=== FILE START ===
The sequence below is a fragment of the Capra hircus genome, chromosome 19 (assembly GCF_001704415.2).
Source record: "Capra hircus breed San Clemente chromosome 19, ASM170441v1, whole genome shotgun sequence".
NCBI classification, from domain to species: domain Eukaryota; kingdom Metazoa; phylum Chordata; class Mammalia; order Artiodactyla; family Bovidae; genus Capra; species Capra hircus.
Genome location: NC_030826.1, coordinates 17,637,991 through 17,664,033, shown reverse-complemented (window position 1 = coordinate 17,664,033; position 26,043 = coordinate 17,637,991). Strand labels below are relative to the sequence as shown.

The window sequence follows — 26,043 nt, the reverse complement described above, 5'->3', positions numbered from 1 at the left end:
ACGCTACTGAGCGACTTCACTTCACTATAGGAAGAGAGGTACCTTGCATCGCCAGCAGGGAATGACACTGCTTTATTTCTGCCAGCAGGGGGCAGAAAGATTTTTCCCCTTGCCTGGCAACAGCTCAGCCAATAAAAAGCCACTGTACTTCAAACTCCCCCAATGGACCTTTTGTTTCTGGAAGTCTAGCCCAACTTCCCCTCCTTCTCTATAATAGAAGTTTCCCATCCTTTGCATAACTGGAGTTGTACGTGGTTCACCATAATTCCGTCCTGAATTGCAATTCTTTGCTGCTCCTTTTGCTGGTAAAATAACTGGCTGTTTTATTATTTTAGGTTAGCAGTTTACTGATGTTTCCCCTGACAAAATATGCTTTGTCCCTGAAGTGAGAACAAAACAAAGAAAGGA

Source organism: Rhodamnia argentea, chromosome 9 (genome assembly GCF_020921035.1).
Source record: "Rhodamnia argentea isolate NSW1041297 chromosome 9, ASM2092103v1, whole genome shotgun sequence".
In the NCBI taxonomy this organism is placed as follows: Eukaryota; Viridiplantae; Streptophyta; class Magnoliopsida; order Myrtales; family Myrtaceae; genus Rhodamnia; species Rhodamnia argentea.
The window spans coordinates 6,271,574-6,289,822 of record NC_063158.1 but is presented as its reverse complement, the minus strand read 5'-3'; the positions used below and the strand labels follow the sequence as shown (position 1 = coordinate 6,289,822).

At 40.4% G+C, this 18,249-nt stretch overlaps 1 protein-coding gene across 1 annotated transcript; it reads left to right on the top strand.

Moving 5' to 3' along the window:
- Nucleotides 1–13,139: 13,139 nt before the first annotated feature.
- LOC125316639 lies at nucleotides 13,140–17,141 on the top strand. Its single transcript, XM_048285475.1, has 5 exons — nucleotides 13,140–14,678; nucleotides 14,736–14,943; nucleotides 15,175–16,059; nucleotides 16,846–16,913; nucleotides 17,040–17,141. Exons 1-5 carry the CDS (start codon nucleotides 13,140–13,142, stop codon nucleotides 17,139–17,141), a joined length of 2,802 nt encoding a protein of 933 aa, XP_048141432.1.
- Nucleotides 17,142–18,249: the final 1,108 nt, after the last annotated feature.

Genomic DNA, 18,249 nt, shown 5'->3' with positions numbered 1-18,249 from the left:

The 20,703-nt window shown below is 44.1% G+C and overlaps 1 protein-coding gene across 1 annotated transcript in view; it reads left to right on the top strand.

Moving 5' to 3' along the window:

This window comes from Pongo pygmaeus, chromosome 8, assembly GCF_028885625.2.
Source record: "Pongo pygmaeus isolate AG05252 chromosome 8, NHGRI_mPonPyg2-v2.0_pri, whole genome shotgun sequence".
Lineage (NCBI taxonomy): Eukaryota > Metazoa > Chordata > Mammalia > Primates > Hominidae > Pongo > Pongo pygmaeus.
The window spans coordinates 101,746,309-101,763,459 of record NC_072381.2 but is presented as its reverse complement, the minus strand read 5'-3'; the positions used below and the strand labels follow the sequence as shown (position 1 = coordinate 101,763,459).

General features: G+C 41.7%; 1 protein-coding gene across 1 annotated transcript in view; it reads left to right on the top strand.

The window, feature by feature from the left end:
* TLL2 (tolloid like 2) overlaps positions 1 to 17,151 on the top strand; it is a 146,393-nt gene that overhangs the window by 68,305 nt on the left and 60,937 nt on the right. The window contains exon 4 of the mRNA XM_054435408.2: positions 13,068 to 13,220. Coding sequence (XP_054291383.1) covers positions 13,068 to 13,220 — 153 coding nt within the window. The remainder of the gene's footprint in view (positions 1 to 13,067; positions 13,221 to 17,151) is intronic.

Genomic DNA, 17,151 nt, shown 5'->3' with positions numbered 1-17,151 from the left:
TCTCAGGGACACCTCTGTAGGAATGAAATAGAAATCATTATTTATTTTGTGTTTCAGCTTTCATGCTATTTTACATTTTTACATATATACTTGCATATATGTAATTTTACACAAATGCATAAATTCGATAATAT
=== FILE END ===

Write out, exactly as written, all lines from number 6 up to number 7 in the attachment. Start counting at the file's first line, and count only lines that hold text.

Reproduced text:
ACGCTACTGAGCGACTTCACTTCACTATAGGAAGAGAGGTACCTTGCATCGCCAGCAGGGAATGACACTGCTTTATTTCTGCCAGCAGGGGGCAGAAAGATTTTTCCCCTTGCCTGGCAACAGCTCAGCCAATAAAAAGCCACTGTACTTCAAACTCCCCCAATGGACCTTTTGTTTCTGGAAGTCTAGCCCAACTTCCCCTCCTTCTCTATAATAGAAGTTTCCCATCCTTTGCATAACTGGAGTTGTACGTGGTTCACCATAATTCCGTCCTGAATTGCAATTCTTTGCTGCTCCTTTTGCTGGTAAAATAACTGGCTGTTTTATTATTTTAGGTTAGCAGTTTACTGATGTTTCCCCTGACAAAATATGCTTTGTCCCTGAAGTGAGAACAAAACAAAGAAAGGA

Source organism: Rhodamnia argentea, chromosome 9 (genome assembly GCF_020921035.1).